I remember the day I became obsessed with Shirley Jackson.
It was summer, I had a deadline, and I was supposed to be watching my six-year-old son and his friend. In an act of desperation, I googled “wifi” and “bounce house” and we embarked for Let’s Go Bananas!—a dark and dusty warehouse filled with listing inflatable landscapes. I propped my laptop on a picnic table that was usually reserved for birthday parties. Every five minutes or so, I unfolded my legs from a pint-size plastic chair and checked to see if the ambient screams were emanating from one of my charges. In this manner, I managed to produce perhaps 200 words (half a page) in two hours.
Around this time, a friend loaned me two collections of Jackson’s domestic memoirs: Life Among the Savages and Raising Demons.* In these tales, which first appeared in magazines like Good Housekeeping and Women’s Day, Jackson creates a glib and distant fantasy of family life. She always seems to be stirring a pudding, sewing costumes for the school play, beating dust from the curtains, and attending little league games—all while observing her four children with a wry yet loving eye.
A casual reader of Life Among the Savages might assume that Jackson’s husband, literary critic Stanley Edgar Hyman, was the sole writer in the family’s book-lined study. The word “typewriter” appears only once, and it is identified as “father’s typewriter.” Jackson’s stories might as well have appeared on the doorstep like milk bottles, for she certainly never discusses her work habits. You would never guess that she published six novels, two memoirs, a play, and scads of critically acclaimed short stories in the years while her children were still very young.
Because Miss Jackson wrote so frequently about ghosts and witches and magic, it was said that she used a broomstick for a pen. But the fact was that she used a typewriter–and then only after she had completed her household chores.
—New York Times, 1965 (obituary)
Jackson has been on my mind again lately. It’s summer, I’m freelancing, my now nine-year-old son is skulking around the house, and I haven’t worked on my personal writing in more than a month. My wife, the therapist, gets to leave the house every day and no one can call her in the middle of a session to complain that they’ve lost the batteries for the wii remote.** I’m here with the kid and the dogs and the dirty dishes, and I have the sensation of needing to do ten things at once and doing a little bit of everything a little bit badly.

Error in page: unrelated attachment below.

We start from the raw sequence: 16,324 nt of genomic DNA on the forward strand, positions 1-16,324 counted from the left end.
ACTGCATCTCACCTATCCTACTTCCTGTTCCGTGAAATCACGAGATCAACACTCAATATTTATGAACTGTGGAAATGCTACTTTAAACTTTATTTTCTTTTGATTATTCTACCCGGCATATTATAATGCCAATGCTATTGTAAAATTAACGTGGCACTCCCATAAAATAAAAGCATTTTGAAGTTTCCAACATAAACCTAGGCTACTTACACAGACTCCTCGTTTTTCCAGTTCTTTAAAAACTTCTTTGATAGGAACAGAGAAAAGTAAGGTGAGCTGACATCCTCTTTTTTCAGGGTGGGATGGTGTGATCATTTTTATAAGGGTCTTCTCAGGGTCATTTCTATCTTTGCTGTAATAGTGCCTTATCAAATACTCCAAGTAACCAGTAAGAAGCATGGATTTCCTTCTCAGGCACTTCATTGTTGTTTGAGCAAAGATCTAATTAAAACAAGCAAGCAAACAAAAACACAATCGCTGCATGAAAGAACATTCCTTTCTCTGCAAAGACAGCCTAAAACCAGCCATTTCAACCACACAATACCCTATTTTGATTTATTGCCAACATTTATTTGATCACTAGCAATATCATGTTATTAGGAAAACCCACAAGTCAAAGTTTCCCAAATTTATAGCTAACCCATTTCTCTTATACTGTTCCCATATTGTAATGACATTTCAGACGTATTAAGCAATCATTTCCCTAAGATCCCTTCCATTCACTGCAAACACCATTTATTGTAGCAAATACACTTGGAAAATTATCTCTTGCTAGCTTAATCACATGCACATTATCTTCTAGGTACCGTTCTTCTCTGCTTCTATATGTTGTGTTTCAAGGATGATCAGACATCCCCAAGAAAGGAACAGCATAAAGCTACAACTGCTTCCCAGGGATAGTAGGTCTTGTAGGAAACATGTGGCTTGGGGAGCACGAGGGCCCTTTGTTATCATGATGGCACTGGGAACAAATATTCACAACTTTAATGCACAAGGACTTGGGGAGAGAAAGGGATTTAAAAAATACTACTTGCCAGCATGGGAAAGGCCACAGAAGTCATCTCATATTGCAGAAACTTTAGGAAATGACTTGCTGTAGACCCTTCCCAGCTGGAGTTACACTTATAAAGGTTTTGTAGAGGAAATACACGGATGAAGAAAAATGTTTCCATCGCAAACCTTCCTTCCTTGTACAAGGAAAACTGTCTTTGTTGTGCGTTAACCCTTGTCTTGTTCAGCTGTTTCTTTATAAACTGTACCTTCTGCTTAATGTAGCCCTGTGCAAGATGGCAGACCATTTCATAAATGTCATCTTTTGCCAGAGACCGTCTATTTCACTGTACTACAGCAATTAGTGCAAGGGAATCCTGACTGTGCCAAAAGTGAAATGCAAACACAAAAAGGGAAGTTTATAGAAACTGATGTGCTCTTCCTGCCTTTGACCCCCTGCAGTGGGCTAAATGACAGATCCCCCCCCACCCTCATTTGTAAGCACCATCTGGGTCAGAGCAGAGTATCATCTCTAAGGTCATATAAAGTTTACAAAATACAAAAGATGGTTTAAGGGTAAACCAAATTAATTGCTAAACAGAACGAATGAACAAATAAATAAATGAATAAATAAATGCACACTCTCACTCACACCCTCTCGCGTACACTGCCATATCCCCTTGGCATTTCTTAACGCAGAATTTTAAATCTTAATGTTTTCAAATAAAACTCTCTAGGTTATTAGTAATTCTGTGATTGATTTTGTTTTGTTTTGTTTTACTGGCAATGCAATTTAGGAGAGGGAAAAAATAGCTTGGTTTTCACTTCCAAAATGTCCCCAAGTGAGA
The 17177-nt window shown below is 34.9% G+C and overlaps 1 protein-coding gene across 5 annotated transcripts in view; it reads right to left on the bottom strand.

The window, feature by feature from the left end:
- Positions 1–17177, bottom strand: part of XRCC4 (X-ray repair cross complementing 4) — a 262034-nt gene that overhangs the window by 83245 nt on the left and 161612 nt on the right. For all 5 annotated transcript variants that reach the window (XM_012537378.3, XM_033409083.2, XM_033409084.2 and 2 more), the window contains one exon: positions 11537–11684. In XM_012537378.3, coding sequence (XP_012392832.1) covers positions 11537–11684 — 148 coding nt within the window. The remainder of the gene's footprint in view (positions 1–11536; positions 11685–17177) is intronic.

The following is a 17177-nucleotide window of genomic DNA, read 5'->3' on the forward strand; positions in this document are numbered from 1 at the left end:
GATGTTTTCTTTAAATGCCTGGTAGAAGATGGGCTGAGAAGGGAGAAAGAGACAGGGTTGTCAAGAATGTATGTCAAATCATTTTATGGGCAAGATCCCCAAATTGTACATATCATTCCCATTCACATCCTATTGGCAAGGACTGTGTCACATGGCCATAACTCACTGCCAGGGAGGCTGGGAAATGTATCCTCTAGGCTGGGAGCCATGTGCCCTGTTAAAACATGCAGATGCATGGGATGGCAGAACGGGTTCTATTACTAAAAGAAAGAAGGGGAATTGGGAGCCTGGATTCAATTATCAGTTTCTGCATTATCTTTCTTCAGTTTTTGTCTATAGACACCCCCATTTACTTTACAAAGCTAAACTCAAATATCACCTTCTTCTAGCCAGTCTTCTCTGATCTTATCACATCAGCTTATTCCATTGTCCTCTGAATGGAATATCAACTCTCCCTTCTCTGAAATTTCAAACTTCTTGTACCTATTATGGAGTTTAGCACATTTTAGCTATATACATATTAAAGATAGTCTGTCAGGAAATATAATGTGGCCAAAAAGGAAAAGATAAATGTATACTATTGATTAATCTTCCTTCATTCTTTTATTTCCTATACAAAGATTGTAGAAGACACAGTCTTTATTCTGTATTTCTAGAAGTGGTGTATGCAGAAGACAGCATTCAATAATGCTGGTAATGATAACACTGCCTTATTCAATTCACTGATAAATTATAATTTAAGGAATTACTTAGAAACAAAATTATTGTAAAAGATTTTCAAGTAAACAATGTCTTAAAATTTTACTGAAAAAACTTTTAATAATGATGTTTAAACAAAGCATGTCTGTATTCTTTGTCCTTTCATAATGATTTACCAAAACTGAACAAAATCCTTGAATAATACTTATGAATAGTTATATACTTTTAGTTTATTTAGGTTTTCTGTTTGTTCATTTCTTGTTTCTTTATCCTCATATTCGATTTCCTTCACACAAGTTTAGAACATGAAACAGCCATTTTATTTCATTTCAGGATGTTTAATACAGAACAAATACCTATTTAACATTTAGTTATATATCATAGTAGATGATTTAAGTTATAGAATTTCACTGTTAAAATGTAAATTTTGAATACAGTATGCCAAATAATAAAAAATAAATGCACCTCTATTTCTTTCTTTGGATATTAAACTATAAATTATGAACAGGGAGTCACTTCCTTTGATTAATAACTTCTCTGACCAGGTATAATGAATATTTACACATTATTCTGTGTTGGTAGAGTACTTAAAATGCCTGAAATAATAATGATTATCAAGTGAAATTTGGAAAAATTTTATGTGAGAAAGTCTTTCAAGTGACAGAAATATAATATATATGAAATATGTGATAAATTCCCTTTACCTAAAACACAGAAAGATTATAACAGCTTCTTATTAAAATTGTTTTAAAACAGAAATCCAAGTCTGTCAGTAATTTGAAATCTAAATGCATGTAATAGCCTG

To top it all off, we’re really broke right now. We’ve been amassing the paperwork to apply for a home equity loan, and I had to explain my work history to a 25-year-old loan officer in matching Banana Republic career separates.
“I was working part-time because I was, uh…” Oh for heaven’s sake, just say it. “I-was-trying-to-write-a-book.” The loan officer regards me impassively. Her baby doe eyes can neither confirm nor deny the validity of my literary ambitions.
Later, I notice that she has simply entered “homemaker” as my profession.
This tickles me to no end. I wish that she could see my home—the piles of unfolded laundry, the tumbleweeds of dust and dog hair, the brown sludge at the bottom of the refrigerator drawers. If anything, I’ve become more resistant to household chores since I’ve started working from home. And the irony is even sweeter because I have been supporting myself by writing chatty copy about seasonal veggies, home-canning and other domestic pursuits (this despite the fact that my son only eats toaster waffles, dino-nuggets, Granny Smith apples (regardless of season), pizza, bean tacos, and California rolls.)
“She learned early that the special breed known as the housewife-mother-writer must make important choices and firm decisions. If she looked up from her typewriter and noticed that the windows were dirty, she did not get up and wash them.”
–Lenemaja Friedman, Shirley Jackson (1975)
There isn’t a really great biography of Jackson, but there is a compulsively readable one: Judy Oppenheimer’s Private Demons: The Life of Shirley Jackson. Oppenheimer is overly given to psychologizing—except in the moments when one might crave it the most. (For instance, when Jackson develops a debilitating writer’s block after a critic suggests that her novels feature lesbian themes…)